Swarming to market: Why the gold market could face a short squeeze

Much of what is observed in economic and financial markets is explained away in rational economic terms: improvement in economic data led to a rise in the stock-market, gold prices rise on declining bond yields or something similarly mundane. Yet the recurrent bouts of volatility across all asset markets suggest that something deeper is going on, something much more powerful than the observed fundamentals suggest.

To understand what might be going on we turn to the world of ants.

In the opening passages of the book Butterfly Economics, Paul Omerod, describes a series of experiments carried out by entomologists in the mid-1980’s. The question the scientists were trying to answer was how would an ant colony divide itself between two identical sources of food – each source exactly the same distance away from the colony, and each constantly replenished?

On the face of it nothing to do with volatile movements in asset prices.

Ant communication

Rather than choosing from the two sources at random, ants typically went back to the same source again and again, and once back at the colony they would signal to other ants the direction of their food source. Positive feedback dominated and once a large majority of ants visited one site it tended to remain stable for some time. Every so often though ants suddenly shifted and moved almost on mass to the other food source.

The economist Alan Kirman modeled the ants behaviour. Essentially each ant has three possibilities upon leaving the colony: it can visit the source it previously visited, it may be persuaded by a returning ant to visit the other source, or it can decide itself that it will try the other food source.

These three possibilities also guide participants in financial markets. The precise shape of the distribution between ants at one or the other food source, or financial market participants between being bullish or bearish depends upon the persuasiveness with which ants (investors/banks) can convert others, and on the propensity of individuals to change their own minds.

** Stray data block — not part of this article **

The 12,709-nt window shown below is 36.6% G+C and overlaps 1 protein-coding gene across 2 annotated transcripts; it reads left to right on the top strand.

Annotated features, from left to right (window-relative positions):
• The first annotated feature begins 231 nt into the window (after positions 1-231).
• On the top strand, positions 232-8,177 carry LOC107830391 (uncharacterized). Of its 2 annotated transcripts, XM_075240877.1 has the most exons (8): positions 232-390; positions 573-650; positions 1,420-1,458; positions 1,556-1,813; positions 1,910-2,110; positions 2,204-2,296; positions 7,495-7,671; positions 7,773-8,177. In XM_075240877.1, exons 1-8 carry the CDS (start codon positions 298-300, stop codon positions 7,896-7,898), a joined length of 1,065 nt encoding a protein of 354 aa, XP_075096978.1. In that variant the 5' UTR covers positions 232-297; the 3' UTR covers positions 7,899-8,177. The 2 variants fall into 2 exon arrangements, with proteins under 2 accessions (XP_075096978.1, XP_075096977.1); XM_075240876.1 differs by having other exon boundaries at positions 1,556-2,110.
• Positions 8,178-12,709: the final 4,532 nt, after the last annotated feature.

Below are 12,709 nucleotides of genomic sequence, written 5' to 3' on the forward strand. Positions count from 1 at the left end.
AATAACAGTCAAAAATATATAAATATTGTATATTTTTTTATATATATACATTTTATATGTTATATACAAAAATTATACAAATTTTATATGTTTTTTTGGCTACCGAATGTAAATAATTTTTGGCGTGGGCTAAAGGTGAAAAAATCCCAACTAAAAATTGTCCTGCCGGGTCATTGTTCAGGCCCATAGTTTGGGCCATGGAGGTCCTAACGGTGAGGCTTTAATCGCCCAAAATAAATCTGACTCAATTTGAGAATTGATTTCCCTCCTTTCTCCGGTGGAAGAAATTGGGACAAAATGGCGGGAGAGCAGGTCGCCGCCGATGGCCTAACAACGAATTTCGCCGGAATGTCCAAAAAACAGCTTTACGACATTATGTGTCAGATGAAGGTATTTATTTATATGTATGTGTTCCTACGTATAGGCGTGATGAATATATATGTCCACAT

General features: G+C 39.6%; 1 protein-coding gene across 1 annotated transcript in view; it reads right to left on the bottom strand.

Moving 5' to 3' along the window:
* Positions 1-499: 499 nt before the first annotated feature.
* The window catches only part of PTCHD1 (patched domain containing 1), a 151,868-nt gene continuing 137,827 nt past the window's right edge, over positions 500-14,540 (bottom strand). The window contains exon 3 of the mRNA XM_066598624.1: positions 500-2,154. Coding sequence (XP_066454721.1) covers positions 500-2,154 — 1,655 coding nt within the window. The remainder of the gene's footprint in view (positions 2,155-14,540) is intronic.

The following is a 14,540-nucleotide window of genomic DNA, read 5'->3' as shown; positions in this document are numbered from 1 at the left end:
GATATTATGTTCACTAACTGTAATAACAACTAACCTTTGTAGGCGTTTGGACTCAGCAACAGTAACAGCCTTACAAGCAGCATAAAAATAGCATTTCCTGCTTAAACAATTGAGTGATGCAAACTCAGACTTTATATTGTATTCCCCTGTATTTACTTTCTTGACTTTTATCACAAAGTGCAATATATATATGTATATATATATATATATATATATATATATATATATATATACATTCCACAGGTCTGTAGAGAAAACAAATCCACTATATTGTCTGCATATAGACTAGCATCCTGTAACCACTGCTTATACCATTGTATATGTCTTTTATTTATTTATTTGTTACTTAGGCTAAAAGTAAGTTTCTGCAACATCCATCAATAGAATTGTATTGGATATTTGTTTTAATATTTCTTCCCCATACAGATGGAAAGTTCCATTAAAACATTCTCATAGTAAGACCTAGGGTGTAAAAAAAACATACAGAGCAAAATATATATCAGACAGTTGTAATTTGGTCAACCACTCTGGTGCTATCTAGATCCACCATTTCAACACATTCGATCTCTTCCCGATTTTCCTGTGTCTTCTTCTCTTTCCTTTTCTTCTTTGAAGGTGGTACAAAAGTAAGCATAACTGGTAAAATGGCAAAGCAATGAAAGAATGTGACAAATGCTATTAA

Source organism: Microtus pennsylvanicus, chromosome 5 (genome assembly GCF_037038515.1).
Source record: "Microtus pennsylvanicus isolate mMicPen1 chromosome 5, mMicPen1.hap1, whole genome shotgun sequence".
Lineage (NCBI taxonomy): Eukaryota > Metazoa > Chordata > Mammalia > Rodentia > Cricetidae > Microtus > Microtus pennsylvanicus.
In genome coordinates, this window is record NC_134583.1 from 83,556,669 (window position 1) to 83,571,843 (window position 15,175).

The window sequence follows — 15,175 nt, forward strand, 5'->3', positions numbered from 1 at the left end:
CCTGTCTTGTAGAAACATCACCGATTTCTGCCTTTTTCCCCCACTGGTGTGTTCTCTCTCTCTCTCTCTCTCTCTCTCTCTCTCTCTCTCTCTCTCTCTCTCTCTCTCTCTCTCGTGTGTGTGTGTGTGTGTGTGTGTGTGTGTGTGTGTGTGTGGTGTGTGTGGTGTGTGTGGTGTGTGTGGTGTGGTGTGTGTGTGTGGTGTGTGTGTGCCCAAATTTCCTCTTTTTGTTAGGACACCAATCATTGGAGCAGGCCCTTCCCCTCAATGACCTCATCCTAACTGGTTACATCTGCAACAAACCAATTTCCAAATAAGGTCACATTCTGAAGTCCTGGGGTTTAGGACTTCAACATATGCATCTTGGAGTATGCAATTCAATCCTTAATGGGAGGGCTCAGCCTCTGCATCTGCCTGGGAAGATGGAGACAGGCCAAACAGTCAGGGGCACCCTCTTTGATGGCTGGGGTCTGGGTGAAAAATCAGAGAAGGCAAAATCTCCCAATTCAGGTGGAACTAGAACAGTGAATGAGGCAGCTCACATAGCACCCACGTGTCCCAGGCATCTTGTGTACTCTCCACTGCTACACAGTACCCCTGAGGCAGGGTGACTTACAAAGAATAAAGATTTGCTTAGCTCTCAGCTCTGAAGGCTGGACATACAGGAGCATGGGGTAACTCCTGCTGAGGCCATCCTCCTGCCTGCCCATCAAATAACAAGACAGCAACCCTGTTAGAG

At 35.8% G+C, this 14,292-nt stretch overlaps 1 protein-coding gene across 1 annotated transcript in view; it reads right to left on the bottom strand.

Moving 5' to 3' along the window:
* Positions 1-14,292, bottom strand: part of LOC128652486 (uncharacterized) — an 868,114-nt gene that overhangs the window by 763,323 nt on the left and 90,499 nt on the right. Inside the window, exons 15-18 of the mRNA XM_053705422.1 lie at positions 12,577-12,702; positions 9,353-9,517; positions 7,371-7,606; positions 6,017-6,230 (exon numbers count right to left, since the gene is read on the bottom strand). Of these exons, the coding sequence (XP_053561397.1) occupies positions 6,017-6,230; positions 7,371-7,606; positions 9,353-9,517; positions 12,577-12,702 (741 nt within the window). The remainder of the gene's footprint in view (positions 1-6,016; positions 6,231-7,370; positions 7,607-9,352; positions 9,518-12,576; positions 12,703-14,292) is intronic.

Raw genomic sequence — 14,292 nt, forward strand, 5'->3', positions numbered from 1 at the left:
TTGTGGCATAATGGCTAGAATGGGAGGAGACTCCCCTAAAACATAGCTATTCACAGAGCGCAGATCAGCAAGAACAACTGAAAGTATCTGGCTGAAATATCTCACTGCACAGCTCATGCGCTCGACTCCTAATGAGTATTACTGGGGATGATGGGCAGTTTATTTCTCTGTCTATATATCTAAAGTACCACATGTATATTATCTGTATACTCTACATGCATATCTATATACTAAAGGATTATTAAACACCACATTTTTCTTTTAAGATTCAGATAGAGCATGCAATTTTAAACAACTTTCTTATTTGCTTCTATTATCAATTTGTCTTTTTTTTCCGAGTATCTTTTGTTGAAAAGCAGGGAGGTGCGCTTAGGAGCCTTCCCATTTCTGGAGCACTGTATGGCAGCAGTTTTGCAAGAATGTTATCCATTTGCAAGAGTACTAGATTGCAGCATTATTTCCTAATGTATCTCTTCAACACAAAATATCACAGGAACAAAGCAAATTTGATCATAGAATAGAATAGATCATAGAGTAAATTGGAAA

With that framework in mind consider whats happening in the gold market at the moment.

According to Longview Economics (h/t John Authers) there is a risk that the gold market shoots higher as bullion banks (traditionally short the gold market) suddenly have to make good on the promises they have made to investors betting on higher gold prices through futures. Longview estimates that the short position is around $39 billion, the highest since records began in 2006.

If gold prices don’t decline materially and investors opt to take physical delivery of the gold (rather than rolling over the contracts), then the banks may be forced to pay almost any price they can to get hold of the metal:

Bank runs occur when lots of depositors demand their money back at the same time. The bank, of course, doesn’t keep all their money in the bank. Deposits are lent out as loans (and so on). As such banks suffer short squeezes of liquidity if too many depositors ask for their money at the same time (unless, and until, the central bank steps in with newly created liquidity).  

Just like in a bank run, therefore, if too many gold future holders decide to take delivery of physical gold at the same time (rather than simply rolling their contracts), then it’s likely the swap dealers won’t be able to satisfy all those demands (i.e. the physical gold isn’t there/available).

It’s with that backdrop that we wonder if the ‘other reportables’ investors/speculators are deliberately, or just coincidentally, trying to create that situation (akin to how hedge funds/other investors exploited the lack of storage capacity at Cushing, helping to push the oil futures contract into negative territory in April).

If so, then this will be one of those ‘rare’ occasions when the message of the positioning, sentiment and other models is wrong – and markets don’t immediately mean revert but enter into one of their occasional parabolic price moves.

The banks, as with the ants may decide by themselves or be persuaded by other participants to switch dramatically from being short the gold market to being long. The message from the world of ants is that once a critical mass of individuals switch from one side to the other, the market can switch on a dime, and in this case driving the gold market even higher.

Whether it occurs or not, the analogy of the ants demonstrates why its important to understand the behaviour and incentives of individual market participants.

Related article: Positioning analysis in commodity markets: An interview with Mark Keenan

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